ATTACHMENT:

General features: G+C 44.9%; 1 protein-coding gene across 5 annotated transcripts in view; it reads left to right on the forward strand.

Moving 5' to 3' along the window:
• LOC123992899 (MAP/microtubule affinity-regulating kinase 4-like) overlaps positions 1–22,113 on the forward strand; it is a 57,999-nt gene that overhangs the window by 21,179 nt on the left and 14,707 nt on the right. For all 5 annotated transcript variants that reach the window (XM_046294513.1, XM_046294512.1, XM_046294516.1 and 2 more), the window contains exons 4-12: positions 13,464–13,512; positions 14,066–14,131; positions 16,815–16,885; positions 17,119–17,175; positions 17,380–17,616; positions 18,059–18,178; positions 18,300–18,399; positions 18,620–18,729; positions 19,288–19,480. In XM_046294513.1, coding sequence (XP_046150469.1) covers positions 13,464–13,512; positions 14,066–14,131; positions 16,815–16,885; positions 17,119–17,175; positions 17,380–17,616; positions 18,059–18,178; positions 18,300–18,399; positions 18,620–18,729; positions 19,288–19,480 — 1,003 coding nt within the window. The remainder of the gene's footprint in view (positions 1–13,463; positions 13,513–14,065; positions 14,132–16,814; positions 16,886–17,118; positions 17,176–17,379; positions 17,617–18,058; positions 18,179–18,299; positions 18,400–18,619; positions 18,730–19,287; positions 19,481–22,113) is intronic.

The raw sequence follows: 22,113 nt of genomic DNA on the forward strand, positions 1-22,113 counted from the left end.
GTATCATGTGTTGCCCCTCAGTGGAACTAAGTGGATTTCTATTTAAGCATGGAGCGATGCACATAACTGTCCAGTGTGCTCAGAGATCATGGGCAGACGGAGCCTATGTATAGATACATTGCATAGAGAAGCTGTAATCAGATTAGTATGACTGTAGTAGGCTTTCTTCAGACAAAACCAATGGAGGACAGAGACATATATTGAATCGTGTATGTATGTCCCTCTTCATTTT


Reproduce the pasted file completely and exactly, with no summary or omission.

General features: G+C 44.9%; 1 protein-coding gene across 5 annotated transcripts in view; it reads left to right on the forward strand.

Moving 5' to 3' along the window:
• LOC123992899 (MAP/microtubule affinity-regulating kinase 4-like) overlaps positions 1–22,113 on the forward strand; it is a 57,999-nt gene that overhangs the window by 21,179 nt on the left and 14,707 nt on the right. For all 5 annotated transcript variants that reach the window (XM_046294513.1, XM_046294512.1, XM_046294516.1 and 2 more), the window contains exons 4-12: positions 13,464–13,512; positions 14,066–14,131; positions 16,815–16,885; positions 17,119–17,175; positions 17,380–17,616; positions 18,059–18,178; positions 18,300–18,399; positions 18,620–18,729; positions 19,288–19,480. In XM_046294513.1, coding sequence (XP_046150469.1) covers positions 13,464–13,512; positions 14,066–14,131; positions 16,815–16,885; positions 17,119–17,175; positions 17,380–17,616; positions 18,059–18,178; positions 18,300–18,399; positions 18,620–18,729; positions 19,288–19,480 — 1,003 coding nt within the window. The remainder of the gene's footprint in view (positions 1–13,463; positions 13,513–14,065; positions 14,132–16,814; positions 16,886–17,118; positions 17,176–17,379; positions 17,617–18,058; positions 18,179–18,299; positions 18,400–18,619; positions 18,730–19,287; positions 19,481–22,113) is intronic.

The raw sequence follows: 22,113 nt of genomic DNA on the forward strand, positions 1-22,113 counted from the left end.
GTATCATGTGTTGCCCCTCAGTGGAACTAAGTGGATTTCTATTTAAGCATGGAGCGATGCACATAACTGTCCAGTGTGCTCAGAGATCATGGGCAGACGGAGCCTATGTATAGATACATTGCATAGAGAAGCTGTAATCAGATTAGTATGACTGTAGTAGGCTTTCTTCAGACAAAACCAATGGAGGACAGAGACATATATTGAATCGTGTATGTATGTCCCTCTTCATTTT